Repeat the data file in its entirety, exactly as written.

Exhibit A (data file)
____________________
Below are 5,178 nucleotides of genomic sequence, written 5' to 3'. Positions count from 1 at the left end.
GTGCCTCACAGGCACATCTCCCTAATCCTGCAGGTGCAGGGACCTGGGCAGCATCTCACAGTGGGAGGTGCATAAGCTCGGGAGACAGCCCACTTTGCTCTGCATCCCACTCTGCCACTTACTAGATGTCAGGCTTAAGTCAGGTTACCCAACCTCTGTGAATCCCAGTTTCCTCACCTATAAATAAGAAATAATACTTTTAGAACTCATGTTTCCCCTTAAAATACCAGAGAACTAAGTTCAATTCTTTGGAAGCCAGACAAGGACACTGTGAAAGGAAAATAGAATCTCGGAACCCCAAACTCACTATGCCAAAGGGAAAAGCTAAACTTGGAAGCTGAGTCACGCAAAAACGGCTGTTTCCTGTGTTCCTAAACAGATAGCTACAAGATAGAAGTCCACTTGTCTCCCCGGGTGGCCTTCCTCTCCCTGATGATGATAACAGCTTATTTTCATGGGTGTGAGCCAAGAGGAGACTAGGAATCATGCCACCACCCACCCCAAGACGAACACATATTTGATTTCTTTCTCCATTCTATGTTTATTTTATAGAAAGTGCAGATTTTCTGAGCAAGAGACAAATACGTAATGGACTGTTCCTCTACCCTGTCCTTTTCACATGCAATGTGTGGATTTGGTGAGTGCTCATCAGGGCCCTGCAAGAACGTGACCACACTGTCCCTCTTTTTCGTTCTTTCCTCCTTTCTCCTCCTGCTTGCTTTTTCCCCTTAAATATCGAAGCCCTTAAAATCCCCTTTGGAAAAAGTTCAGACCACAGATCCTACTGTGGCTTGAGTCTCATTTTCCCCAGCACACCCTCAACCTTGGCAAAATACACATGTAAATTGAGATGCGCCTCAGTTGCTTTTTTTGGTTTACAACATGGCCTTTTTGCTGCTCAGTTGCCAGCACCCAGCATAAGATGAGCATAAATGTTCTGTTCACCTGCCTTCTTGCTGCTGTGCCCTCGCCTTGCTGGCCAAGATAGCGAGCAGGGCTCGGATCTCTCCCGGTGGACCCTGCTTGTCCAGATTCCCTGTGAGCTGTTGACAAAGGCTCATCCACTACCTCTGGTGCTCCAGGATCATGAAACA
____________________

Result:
Below are 5,178 nucleotides of genomic sequence, written 5' to 3'. Positions count from 1 at the left end.
GTGCCTCACAGGCACATCTCCCTAATCCTGCAGGTGCAGGGACCTGGGCAGCATCTCACAGTGGGAGGTGCATAAGCTCGGGAGACAGCCCACTTTGCTCTGCATCCCACTCTGCCACTTACTAGATGTCAGGCTTAAGTCAGGTTACCCAACCTCTGTGAATCCCAGTTTCCTCACCTATAAATAAGAAATAATACTTTTAGAACTCATGTTTCCCCTTAAAATACCAGAGAACTAAGTTCAATTCTTTGGAAGCCAGACAAGGACACTGTGAAAGGAAAATAGAATCTCGGAACCCCAAACTCACTATGCCAAAGGGAAAAGCTAAACTTGGAAGCTGAGTCACGCAAAAACGGCTGTTTCCTGTGTTCCTAAACAGATAGCTACAAGATAGAAGTCCACTTGTCTCCCCGGGTGGCCTTCCTCTCCCTGATGATGATAACAGCTTATTTTCATGGGTGTGAGCCAAGAGGAGACTAGGAATCATGCCACCACCCACCCCAAGACGAACACATATTTGATTTCTTTCTCCATTCTATGTTTATTTTATAGAAAGTGCAGATTTTCTGAGCAAGAGACAAATACGTAATGGACTGTTCCTCTACCCTGTCCTTTTCACATGCAATGTGTGGATTTGGTGAGTGCTCATCAGGGCCCTGCAAGAACGTGACCACACTGTCCCTCTTTTTCGTTCTTTCCTCCTTTCTCCTCCTGCTTGCTTTTTCCCCTTAAATATCGAAGCCCTTAAAATCCCCTTTGGAAAAAGTTCAGACCACAGATCCTACTGTGGCTTGAGTCTCATTTTCCCCAGCACACCCTCAACCTTGGCAAAATACACATGTAAATTGAGATGCGCCTCAGTTGCTTTTTTTGGTTTACAACATGGCCTTTTTGCTGCTCAGTTGCCAGCACCCAGCATAAGATGAGCATAAATGTTCTGTTCACCTGCCTTCTTGCTGCTGTGCCCTCGCCTTGCTGGCCAAGATAGCGAGCAGGGCTCGGATCTCTCCCGGTGGACCCTGCTTGTCCAGATTCCCTGTGAGCTGTTGACAAAGGCTCATCCACTACCTCTGGTGCTCCAGGATCATGAAACA